Fig. No. 9: Selection of supplementary check-in functions on the driver's terminal.

One of the options is to purchase a group ticket from the driver, which can be paid for either in cash or with a bank card. After the driver selects the first ticket (e.g., a 60-minute validity type), they are allowed to add additional tickets only for this type of fare. Other rows become inactive for this purpose.


Fig. No. 10: Example of a group ticket on the driver's terminal.

If a passenger needs to access card information (such as coupon status, balance on the electronic wallet, validity, etc.), they must request the driver's permission to read the card (see the sample data display on the EVK below). The driver has the option to cancel the ongoing card information display in case the passenger leaves or if it hinders the smooth check-in of other passengers. 


Fig. No. 11: Example of reading the first two screens on a non-bank card.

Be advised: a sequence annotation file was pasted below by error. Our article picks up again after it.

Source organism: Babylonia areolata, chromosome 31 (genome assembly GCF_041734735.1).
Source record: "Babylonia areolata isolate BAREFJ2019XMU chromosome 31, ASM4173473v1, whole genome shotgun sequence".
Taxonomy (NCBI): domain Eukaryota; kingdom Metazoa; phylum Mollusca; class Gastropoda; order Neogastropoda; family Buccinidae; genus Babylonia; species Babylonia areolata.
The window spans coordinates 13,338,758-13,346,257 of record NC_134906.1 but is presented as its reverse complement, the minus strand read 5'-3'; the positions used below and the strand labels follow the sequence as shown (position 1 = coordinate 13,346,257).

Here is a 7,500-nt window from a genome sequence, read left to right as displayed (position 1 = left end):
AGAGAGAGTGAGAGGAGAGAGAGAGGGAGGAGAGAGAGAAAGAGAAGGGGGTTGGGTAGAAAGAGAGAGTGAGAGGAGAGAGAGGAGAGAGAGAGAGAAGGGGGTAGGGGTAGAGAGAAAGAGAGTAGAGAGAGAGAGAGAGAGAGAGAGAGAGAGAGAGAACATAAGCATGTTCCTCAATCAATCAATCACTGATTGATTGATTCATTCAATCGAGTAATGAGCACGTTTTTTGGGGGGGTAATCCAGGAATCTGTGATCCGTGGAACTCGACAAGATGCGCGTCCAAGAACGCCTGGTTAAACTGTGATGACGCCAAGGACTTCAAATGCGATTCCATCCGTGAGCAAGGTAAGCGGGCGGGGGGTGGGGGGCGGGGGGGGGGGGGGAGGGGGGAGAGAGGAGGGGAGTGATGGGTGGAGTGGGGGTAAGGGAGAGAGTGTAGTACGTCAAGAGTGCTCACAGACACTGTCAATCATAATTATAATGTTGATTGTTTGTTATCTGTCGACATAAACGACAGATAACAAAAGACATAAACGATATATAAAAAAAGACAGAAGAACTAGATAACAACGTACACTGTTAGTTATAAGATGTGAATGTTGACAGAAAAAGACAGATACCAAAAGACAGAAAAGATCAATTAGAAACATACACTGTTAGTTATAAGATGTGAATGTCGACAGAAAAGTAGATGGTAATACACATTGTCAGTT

Elements of the system and their relationships.

The advantage of this solution is that it combines both the check-in and information system (referred to as OIS). This means that the onboard computer EPIS controls all the relevant peripherals (e.g., information systems), simultaneously performs check-in through the EVK 5.0 validator, and manages the vehicle's communication with the dispatch center and back office for transaction management.

For the OIS system to function, the following operating conditions must be met:

1. The vehicle must be equipped with the relevant technology, including the onboard computer EPIS 4.0x, a touch LCD driver EPT 4.08B, and the EVK 5.0BP validator with a combined contactless card reader (including offline check-in).